How network security policies can protect your environment from future vulnerabilities like Log4j

If you have access to the internet, it’s likely that you have already heard of the critical vulnerability in the Log4j library. A zero-day vulnerability in the Java library Log4j, with the assigned CVE code of CVE-2021-44228, has been disclosed by Chen Zhaojun, a security researcher in the Alibaba Cloud Security team. It’s got people worried—and with good reason.

This is a serious flaw that needs to be addressed right away, since it can result in remote code execution (RCE) in many cases. By now, I have seen many creative ways in which this can be used to infiltrate or disturb services. The right solution is to identify and patch your vulnerable Log4j installations to the fixed versions as soon as possible. If you are using Log4j, make sure you are following this page where you can find the latest news about the vulnerability.

What else should you be doing, though, for this and similar exploits? In this blog post, I’ll look at the impact of the vulnerability in a Kubernetes cluster, and share a couple of ways that you can prevent such vulnerabilities in the future.

How does the Log4j vulnerability work?

On its own, the Log4j vulnerability is just an entry point. What gives it the fuel to burn your holidays is the ability of an attacker to use this entry point and interact with the Java Naming and Directory Interface (JNDI) capability embedded inside the Java programming language.

By default, Log4j provides a lookup feature that is a great way to dynamically substitute special characters with values. One particular lookup that was used in the recent CVE is the JNDI Lookup, which allows variables to be retrieved from a variety of protocols.

$${jndi:logging/context-name}

JNDI is an Application Programming Interface (API) that provides naming and directory functionality for programmers, with the intention of making their life easy. Sadly, not in this case! JNDI supports a broad range of protocols to resolve the names, as shown in the below diagram from Oracle’s Getting Started guide for the JNDI.

Copyright Oracle and its affiliates. Used with permission.

Logging user-controlled data or an untrusted source will allow malicious users to take advantage of JNDI features in order to establish a connection to a remote location. They can then inject malicious executable code and compromise the target server hosting the Java application.

Now that we know how it is done, let’s see how the use of network policies could have prevented this type of attack in a Kubernetes cluster.

Preventing the Log4j zero-day vulnerability using a simple network security policy

Let’s start by acknowledging that the correct strategy is defense-in-depth. An appropriate CNI choice can definitely provide protection, but software should always be kept secure and up-to-date as well. With that said, a zero-trust environment could have limited the scope of this attack or in some cases prevented it from happening, by isolating pods.

Note: This tutorial is based on kind, a CNCF verified Kubernetes installer that can spawn clusters very quickly inside Docker. All files and source files used in this tutorial can be found here.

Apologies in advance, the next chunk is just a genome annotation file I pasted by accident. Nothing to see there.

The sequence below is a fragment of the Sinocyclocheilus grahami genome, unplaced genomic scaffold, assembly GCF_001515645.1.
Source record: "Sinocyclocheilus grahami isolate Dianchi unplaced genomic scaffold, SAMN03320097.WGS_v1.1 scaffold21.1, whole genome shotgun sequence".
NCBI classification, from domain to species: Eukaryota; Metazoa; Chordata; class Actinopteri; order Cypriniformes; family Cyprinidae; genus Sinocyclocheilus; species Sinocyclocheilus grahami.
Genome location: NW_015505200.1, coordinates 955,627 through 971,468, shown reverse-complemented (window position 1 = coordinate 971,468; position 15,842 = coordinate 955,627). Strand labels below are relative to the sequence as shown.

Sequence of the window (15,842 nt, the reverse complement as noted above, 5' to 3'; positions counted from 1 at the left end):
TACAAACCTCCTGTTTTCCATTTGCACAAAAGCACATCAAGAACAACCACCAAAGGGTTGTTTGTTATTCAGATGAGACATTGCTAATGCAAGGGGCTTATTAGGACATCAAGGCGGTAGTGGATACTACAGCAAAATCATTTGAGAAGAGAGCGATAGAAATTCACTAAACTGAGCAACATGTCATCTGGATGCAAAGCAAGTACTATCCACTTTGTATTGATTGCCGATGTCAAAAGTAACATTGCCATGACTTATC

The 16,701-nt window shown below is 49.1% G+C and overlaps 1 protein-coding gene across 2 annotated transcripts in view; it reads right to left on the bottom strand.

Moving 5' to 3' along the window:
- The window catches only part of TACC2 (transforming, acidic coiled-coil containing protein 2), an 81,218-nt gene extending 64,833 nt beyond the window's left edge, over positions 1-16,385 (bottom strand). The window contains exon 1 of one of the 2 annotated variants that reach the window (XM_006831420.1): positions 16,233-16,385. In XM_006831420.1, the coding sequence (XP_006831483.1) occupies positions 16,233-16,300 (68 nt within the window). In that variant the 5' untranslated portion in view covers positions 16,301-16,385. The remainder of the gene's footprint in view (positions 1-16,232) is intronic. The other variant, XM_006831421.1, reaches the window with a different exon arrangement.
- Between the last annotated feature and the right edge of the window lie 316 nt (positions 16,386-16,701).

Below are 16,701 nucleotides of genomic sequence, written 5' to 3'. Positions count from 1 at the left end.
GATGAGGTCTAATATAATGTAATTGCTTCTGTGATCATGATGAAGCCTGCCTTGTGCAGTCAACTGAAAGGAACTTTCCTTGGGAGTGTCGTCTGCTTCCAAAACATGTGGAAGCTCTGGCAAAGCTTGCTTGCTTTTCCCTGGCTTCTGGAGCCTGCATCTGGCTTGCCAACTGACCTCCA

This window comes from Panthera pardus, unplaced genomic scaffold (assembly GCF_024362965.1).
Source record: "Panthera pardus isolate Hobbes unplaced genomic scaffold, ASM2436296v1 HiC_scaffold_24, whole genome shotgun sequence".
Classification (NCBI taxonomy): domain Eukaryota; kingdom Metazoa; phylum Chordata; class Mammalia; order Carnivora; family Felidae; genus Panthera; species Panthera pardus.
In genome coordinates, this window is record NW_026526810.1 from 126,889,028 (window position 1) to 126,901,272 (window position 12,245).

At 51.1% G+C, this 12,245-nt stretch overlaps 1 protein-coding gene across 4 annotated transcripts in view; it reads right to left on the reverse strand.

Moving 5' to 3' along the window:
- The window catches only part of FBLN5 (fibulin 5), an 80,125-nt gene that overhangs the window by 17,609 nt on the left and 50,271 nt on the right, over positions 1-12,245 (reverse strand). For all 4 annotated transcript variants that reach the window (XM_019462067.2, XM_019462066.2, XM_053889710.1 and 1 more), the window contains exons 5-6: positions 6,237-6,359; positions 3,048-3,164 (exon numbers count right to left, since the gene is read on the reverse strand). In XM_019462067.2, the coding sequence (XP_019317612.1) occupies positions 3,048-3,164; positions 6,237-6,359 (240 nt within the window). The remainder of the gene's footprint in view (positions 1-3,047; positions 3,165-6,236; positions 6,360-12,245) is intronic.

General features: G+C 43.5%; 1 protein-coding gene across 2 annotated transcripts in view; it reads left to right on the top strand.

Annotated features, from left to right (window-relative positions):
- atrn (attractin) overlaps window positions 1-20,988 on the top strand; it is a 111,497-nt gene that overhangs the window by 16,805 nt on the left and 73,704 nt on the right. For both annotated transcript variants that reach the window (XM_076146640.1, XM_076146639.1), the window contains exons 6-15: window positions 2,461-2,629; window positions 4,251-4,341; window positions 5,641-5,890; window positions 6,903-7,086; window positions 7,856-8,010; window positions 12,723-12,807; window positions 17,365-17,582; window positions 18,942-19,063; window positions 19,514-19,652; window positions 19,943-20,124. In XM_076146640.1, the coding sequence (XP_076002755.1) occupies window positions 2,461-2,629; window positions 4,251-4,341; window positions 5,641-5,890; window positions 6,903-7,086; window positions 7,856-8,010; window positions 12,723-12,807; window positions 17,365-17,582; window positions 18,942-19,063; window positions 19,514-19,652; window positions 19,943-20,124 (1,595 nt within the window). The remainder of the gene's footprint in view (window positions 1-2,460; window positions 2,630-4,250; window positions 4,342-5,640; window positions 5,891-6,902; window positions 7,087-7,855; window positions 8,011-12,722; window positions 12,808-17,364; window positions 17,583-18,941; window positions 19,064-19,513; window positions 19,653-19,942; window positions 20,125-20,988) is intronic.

Let’s create a local Kubernetes cluster.

kind create cluster --config - <<EOF
kind: Cluster
name: log4j-poc
apiVersion: kind.x-k8s.io/v1alpha4
networking:
  disableDefaultCNI: true
  podSubnet: "192.168.0.0/16"
nodes:
- role: control-plane
  extraPortMappings:
  - containerPort: 8080
    hostPort: 30950
- role: worker
EOF

Install tigera-operator and configure Calico.

kubectl create -f http://docs.projectcalico.org/manifests/tigera-operator.yaml
kubectl create -f http://docs.projectcalico.org/manifests/custom-resources.yaml
Note: The following manifest intentionally includes a vulnerable pod (CVE-2021-44228). Don’t run this in a production environment or any other environment exposed to untrusted networks.

Use the following manifest to install the vulnerable pod.

kubectl apply -f http://raw.githubusercontent.com/frozenprocess/log4j-poc-demo/main/vulnerable-demo.yml
Note: Make sure all pods are in a Running state before continuing (you can check the status of pods using the `kubectl get pods -A` command).

Before we dive into the exploitation, let’s briefly explore the environment architecture and what is going to happen.

In order to simulate an external request, I’m going to use Docker to run a container outside of the cluster that was created in the previous steps. I will hook the container to the kind network that is used by the cluster.

When the exploit container is running, it will fire up the metasploit framework and try to establish a connection to the cluster. It will do this by using the values that are automatically determined via the entry.sh file located inside the log4j-scanner container.

Note: log4j-scanner is a simple container running the latest version of metasploit and using a log4shell scanner script to evaluate the existence of the vulnerability.

Run the exploit.

docker run --rm --name log4j-poc-exploit --net kind rezareza/log4j-scanner

You should see a similar output indicating a successful attack. The output should show the version of Java used inside the vulnerable-pod.

[*] Started service listener on 172.18.0.4:389
[*] Scanned 1 of 2 hosts (50% complete)
[+] 172.18.0.2:30950 - Log4Shell found via / (header: Authorization) (java: Oracle Corporation_11.0.13)

Basically, the attacker sent a malicious request by including log4j special lookup format inside the HTTP request headers. In this attempt, the attacker is looking for ${sys:java.vendor} and ${sys:java.version}, which will be substituted by Log4j with the version of Java and the vendor providing it.

You can use the following command to check the actual request.

kubectl logs deployments/vuln-pod -n log4j-demo | egrep 'authorization

When a request is received by the vulnerable-pod it establishes a connection to the attacker’s server and sends back information revealing the version of Java used inside the vulnerable-pod.